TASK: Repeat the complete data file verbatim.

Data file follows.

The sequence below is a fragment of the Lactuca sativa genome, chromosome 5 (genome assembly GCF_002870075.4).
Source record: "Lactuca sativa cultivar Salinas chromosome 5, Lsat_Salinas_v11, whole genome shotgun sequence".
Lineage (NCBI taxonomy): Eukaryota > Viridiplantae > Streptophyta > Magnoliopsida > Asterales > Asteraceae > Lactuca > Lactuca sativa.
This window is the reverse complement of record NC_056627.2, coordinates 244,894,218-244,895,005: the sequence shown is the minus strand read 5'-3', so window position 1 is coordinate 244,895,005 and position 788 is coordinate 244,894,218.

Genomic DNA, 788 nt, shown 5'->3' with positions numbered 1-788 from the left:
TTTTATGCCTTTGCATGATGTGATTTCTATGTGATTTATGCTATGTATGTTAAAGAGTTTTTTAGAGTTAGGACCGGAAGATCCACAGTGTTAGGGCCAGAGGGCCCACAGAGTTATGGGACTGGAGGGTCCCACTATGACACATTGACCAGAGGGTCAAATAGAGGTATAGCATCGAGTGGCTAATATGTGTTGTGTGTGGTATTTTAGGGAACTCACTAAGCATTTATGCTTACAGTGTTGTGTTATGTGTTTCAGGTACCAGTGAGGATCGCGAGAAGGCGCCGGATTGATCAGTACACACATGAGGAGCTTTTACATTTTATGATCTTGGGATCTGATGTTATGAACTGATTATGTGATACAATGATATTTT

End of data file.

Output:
The sequence below is a fragment of the Lactuca sativa genome, chromosome 5 (genome assembly GCF_002870075.4).
Source record: "Lactuca sativa cultivar Salinas chromosome 5, Lsat_Salinas_v11, whole genome shotgun sequence".
Lineage (NCBI taxonomy): Eukaryota > Viridiplantae > Streptophyta > Magnoliopsida > Asterales > Asteraceae > Lactuca > Lactuca sativa.
This window is the reverse complement of record NC_056627.2, coordinates 244,894,218-244,895,005: the sequence shown is the minus strand read 5'-3', so window position 1 is coordinate 244,895,005 and position 788 is coordinate 244,894,218.

Genomic DNA, 788 nt, shown 5'->3' with positions numbered 1-788 from the left:
TTTTATGCCTTTGCATGATGTGATTTCTATGTGATTTATGCTATGTATGTTAAAGAGTTTTTTAGAGTTAGGACCGGAAGATCCACAGTGTTAGGGCCAGAGGGCCCACAGAGTTATGGGACTGGAGGGTCCCACTATGACACATTGACCAGAGGGTCAAATAGAGGTATAGCATCGAGTGGCTAATATGTGTTGTGTGTGGTATTTTAGGGAACTCACTAAGCATTTATGCTTACAGTGTTGTGTTATGTGTTTCAGGTACCAGTGAGGATCGCGAGAAGGCGCCGGATTGATCAGTACACACATGAGGAGCTTTTACATTTTATGATCTTGGGATCTGATGTTATGAACTGATTATGTGATACAATGATATTTT